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1.  Emergency treatment of complicated incisional hernias: a case study 
The emergency treatment of incisional hernias is infrequent but it can be complicated with strangulation or obstruction and in some cases the surgical approach may also include an intestinal resection with the possibility of peritoneal contamination. Our study aims at reporting our experience in the emergency treatment of complicated incisional hernias.
Since January 1999 till July 2008, 89 patients (55 males and 34 females) were treated for complicated incisional hernias in emergency. The patients were divided in two groups: Group I consisting of 33 patients that were treated with prosthesis apposition and Group II, consisting of 56 patients that were treated by performing a direct abdominal wall muscles suture.
All the patients underwent a 6-month follow up; we noticed 9 recurrences (9/56, 16%) in the patients treated with direct abdominal wall muscles suture and 1 recurrence (1/33, 3%) in the group of patients treated with the prosthesis apposition.
According to our experience, the emergency treatment of complicated incisional hernias through prosthesis apposition is always feasible and ensures less post-operative complications (16% vs 21,2%) and recurrences (3% vs 16%) compared to the patients treated with direct muscular suture.
PMCID: PMC2803163  PMID: 20017950
2.  Antibiotic prophylaxis in thyroid surgery: a preliminary multicentric italian experience 
Post-operatory wound infections are a very uncommon finding after thyroidectomy. For these reasons international guidelines do not routinely recommend systemic antibiotic prophylaxis.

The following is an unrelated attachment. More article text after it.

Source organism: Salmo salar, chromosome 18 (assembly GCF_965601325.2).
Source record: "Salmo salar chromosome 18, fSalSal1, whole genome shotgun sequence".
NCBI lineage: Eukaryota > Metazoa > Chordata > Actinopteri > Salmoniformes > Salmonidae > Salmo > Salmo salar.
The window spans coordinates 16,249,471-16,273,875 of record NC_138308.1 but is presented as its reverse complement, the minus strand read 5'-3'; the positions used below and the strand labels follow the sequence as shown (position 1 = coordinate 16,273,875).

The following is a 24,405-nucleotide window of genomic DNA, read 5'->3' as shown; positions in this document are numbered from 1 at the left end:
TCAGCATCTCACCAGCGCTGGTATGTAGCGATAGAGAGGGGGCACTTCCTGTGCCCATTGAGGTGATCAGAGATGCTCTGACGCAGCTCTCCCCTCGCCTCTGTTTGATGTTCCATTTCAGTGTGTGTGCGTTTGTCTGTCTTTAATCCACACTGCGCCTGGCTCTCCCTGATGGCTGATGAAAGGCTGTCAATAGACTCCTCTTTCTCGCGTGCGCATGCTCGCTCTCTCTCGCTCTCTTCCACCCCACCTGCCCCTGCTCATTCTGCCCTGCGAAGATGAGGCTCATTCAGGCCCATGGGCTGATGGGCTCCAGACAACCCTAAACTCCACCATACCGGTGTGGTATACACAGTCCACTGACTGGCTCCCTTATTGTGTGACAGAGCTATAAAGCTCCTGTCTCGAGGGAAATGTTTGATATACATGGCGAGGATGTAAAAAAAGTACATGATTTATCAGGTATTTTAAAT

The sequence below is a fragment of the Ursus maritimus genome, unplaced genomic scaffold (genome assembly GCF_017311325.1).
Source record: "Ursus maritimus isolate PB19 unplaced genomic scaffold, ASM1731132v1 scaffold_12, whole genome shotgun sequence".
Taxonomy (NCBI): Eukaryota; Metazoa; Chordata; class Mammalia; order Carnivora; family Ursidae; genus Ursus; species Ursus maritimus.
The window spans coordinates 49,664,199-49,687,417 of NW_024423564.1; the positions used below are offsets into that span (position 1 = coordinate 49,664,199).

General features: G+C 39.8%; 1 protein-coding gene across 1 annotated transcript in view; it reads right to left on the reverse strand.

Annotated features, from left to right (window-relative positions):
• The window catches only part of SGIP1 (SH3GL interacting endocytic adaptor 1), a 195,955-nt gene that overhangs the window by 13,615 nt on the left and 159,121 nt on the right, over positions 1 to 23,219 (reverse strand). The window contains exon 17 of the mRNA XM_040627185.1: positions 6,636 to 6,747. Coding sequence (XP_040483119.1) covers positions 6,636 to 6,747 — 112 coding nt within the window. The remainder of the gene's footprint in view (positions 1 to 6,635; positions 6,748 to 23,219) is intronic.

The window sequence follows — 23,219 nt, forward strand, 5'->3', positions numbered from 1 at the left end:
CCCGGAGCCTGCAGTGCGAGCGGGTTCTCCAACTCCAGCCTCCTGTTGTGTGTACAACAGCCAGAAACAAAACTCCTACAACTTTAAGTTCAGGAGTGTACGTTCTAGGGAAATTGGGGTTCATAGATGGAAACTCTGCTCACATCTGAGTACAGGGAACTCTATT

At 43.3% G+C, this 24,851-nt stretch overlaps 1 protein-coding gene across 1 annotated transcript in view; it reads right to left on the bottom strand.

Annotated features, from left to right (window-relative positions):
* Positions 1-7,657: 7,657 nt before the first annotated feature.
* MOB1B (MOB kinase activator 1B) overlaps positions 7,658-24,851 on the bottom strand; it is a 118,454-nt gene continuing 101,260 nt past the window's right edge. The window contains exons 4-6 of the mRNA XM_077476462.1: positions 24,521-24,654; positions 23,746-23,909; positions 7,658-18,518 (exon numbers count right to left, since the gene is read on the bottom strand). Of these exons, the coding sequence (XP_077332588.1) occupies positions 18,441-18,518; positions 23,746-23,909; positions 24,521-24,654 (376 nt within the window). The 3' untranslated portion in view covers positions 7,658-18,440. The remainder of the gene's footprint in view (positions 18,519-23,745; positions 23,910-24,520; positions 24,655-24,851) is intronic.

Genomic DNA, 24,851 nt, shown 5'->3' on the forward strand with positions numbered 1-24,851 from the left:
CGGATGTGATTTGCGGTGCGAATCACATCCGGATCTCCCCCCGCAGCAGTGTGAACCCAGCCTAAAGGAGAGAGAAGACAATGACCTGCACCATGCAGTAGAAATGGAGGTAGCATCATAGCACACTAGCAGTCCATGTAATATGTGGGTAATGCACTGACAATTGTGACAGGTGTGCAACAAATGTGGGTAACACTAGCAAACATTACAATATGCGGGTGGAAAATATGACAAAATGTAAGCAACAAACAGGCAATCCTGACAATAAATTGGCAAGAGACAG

The benefits of this antibiotic prophylaxis is not supported by clinical evidence in the literature. We have conducted a multicentric randomized double-blind trial on 500 patients who had undergone thyroidectomy for goitre or thyroid carcinoma. The 500 patients enrolled in the study (mean age 47 years) were randomized in two subgroups of 250 patients. 250 patients were treated with standard antibiotic prophylaxis with sulbactam/ampicillin 1 fl (3 gr.) 30 min before surgery. No antibiotic prophylaxis was instituted in the remainder 250 patients. Our RCT showed that prophylactic antibiotic treatment is not beneficial in patients younger than eighty years old, with no concomitant metabolic, infective and hematologic disease, with no cardiac valvulopathies, not under steroidal or immunosuppressive treatment, and not severely obese. Our study should be regarded only as a preliminary RCT, and should be followed by a study in which a larger number of patients should be enrolled so that statistically significant data can be obtained.
PMCID: PMC2731779  PMID: 19656389

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